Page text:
The authors of a sophisticated strain of malware that’s been attacking Internet of Things devices are almost certainly Chinese and could be connected to a Beijing-linked cyber-espionage group believed behind the Anthem health insurance hack, according to new research.
Check Point Technologies — the Israeli cybersecurity outfit that was the first to publicly identify the malware, known variously as Reaper or IoTroop — said in a technical report released this weekend that the malware authors and operators are operating out of China.
“We have a very high degree of confidence about that judgement,” Yaniv Balmas, the firm’s security research group manager, told CyberScoop.
A rare feature of the malware, Balmas noted, was its use of a Lua environment. Lua is a lightweight, embeddable programming language designed to enable scripts to run. He said it made the malware “very agile … highly adaptable.”
The Lua environment “allows an attacker to pivot in minutes from one kind of attack to another,” said Balmas. One minute, the botnet — consisting of tens of thousands of IoT devices like webcams and other connected consumer appliances — could be launching DDoS attacks; the next, it might be mining cryptocurrency, “depending on the script you send out.”
“These guys planned this out and designed it well,” Balmas said. “Many DDoS infrastructures, not all, but many, are thrown together in a very careless and unprofessional manner. This one is different.”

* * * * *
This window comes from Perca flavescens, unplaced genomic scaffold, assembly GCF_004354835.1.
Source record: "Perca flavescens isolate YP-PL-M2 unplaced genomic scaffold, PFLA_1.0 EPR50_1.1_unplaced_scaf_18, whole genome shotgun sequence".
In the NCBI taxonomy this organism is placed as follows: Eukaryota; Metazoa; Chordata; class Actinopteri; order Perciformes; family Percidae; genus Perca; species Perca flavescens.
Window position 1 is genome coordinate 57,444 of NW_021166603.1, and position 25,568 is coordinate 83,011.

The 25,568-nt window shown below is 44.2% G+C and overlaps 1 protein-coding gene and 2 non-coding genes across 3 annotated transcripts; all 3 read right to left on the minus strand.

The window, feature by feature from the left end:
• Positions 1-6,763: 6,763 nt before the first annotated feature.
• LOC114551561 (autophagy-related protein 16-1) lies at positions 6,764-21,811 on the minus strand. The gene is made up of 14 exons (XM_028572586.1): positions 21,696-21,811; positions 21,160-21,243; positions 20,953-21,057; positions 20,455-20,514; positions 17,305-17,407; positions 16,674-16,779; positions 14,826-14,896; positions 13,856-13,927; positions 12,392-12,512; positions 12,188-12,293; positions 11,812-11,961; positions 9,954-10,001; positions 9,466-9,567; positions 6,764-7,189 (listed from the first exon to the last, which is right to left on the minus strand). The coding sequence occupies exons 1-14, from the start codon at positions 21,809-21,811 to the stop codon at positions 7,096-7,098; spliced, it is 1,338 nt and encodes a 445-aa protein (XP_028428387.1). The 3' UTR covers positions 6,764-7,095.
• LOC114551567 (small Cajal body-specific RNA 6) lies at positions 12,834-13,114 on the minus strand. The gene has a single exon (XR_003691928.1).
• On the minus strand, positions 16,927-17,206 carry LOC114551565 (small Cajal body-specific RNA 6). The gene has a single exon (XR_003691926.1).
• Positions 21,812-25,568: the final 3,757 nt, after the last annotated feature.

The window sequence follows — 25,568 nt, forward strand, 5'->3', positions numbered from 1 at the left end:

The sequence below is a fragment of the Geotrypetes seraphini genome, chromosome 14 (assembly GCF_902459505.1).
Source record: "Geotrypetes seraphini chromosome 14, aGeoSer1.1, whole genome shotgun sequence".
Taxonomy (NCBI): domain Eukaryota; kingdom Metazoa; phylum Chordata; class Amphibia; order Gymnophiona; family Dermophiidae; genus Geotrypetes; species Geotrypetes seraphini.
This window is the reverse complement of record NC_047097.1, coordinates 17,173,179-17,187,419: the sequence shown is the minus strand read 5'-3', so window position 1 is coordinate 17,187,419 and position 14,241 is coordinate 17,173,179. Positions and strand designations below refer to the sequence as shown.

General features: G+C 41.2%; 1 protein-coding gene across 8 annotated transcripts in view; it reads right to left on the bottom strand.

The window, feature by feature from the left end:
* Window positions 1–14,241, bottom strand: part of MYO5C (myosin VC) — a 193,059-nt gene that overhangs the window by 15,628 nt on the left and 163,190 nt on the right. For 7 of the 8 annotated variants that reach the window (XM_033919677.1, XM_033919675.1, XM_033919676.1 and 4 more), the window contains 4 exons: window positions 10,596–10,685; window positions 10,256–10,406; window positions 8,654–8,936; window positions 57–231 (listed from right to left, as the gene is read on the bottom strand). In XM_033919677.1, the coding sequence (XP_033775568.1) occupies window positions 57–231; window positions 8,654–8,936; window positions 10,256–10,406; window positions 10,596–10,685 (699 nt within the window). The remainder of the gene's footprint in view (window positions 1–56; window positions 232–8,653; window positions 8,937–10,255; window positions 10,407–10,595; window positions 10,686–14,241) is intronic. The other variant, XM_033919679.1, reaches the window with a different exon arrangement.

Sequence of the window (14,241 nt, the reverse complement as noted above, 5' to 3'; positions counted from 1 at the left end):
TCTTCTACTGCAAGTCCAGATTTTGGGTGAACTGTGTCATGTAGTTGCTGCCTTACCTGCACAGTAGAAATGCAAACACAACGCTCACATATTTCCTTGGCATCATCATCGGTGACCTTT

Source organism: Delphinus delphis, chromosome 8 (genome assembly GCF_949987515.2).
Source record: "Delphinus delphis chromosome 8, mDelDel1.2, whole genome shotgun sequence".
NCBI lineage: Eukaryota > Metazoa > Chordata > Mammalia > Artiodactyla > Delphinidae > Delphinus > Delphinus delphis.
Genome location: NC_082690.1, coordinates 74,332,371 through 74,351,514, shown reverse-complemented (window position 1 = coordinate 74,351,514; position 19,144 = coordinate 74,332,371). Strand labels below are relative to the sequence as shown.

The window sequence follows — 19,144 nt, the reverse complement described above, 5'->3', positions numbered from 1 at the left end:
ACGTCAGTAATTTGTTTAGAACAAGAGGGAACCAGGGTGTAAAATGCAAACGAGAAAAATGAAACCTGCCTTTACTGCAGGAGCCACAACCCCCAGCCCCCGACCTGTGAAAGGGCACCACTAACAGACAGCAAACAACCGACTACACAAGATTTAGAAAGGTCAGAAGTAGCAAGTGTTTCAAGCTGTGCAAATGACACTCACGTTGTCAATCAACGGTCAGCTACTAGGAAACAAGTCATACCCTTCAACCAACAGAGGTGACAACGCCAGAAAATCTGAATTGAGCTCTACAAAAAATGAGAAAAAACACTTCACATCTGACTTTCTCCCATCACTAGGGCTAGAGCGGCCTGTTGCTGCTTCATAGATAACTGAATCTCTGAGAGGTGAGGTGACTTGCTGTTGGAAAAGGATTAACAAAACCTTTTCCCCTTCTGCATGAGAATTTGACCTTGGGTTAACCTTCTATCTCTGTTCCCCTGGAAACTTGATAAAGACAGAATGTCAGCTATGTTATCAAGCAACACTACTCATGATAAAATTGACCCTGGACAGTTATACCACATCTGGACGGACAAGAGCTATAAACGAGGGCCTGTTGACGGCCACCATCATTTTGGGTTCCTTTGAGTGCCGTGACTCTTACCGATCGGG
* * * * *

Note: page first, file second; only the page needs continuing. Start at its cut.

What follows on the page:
He added that an email address used to register an email domain used by the malware author had previously been used by a group known as “Black Vine,” which has ties to the Chinese government.
“This is not strong enough to attribute this new botnet to the same group,” reads the Check Point technical report. “However it does provide leads for future research.”
The email address used in both campaigns could easily belong to a reseller who had sold both Black Vine and the IoTroop/Reaper authors domains used in their hacking campaigns, explained Balmas.
“It’s an intriguing possible link,” he said, “Nothing more right now.”
Black Vine was identified by Symantec in August 2015 as a well-resourced cyber-espionage group that was behind the mammoth breach at health insurance giant Anthem.
Balmas said researchers were surprised by the fact that the authors did not appear to be fazed by all the attention their efforts were getting from cyber researchers. “Usually what happens [when we uncover and publicize a cybercrime operation of this type] is the attacker takes down his infrastructure. In this case, a few servers did go down, but they were up and running the next day … Right now, everything is active,” he said.
“It raises some questions about who these guys are,” he said.
The servers the authors used “are hosted all over the place,” Balmas said, in the U.S., Europe and the Far East. “We’ve been in touch with the most of the [internet service providers, or] ISPs,” he continued, “both independently and through law enforcement contacts.”
“We’ve haven’t heard back,” he said.
This article has been corrected to note that Lua has been used in malware before.